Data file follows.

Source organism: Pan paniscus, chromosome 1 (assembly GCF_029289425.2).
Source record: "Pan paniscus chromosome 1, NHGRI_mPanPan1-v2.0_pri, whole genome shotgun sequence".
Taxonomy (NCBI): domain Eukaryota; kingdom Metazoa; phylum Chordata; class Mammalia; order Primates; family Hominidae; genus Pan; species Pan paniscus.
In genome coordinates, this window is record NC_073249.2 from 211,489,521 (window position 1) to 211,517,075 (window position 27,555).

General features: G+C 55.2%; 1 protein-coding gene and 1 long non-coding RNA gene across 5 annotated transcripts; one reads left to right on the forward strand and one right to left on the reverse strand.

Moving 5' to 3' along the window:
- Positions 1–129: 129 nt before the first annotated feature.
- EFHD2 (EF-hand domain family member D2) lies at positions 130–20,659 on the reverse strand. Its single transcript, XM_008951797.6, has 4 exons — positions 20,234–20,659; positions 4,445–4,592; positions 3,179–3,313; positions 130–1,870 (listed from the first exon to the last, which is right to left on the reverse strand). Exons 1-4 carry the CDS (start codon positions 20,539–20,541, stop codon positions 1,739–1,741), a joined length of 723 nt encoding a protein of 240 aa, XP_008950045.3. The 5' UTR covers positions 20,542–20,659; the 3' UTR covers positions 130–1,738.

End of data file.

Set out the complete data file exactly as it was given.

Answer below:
Source organism: Pan paniscus, chromosome 1 (assembly GCF_029289425.2).
Source record: "Pan paniscus chromosome 1, NHGRI_mPanPan1-v2.0_pri, whole genome shotgun sequence".
Taxonomy (NCBI): domain Eukaryota; kingdom Metazoa; phylum Chordata; class Mammalia; order Primates; family Hominidae; genus Pan; species Pan paniscus.
In genome coordinates, this window is record NC_073249.2 from 211,489,521 (window position 1) to 211,517,075 (window position 27,555).

General features: G+C 55.2%; 1 protein-coding gene and 1 long non-coding RNA gene across 5 annotated transcripts; one reads left to right on the forward strand and one right to left on the reverse strand.

Moving 5' to 3' along the window:
- Positions 1–129: 129 nt before the first annotated feature.
- EFHD2 (EF-hand domain family member D2) lies at positions 130–20,659 on the reverse strand. Its single transcript, XM_008951797.6, has 4 exons — positions 20,234–20,659; positions 4,445–4,592; positions 3,179–3,313; positions 130–1,870 (listed from the first exon to the last, which is right to left on the reverse strand). Exons 1-4 carry the CDS (start codon positions 20,539–20,541, stop codon positions 1,739–1,741), a joined length of 723 nt encoding a protein of 240 aa, XP_008950045.3. The 5' UTR covers positions 20,542–20,659; the 3' UTR covers positions 130–1,738.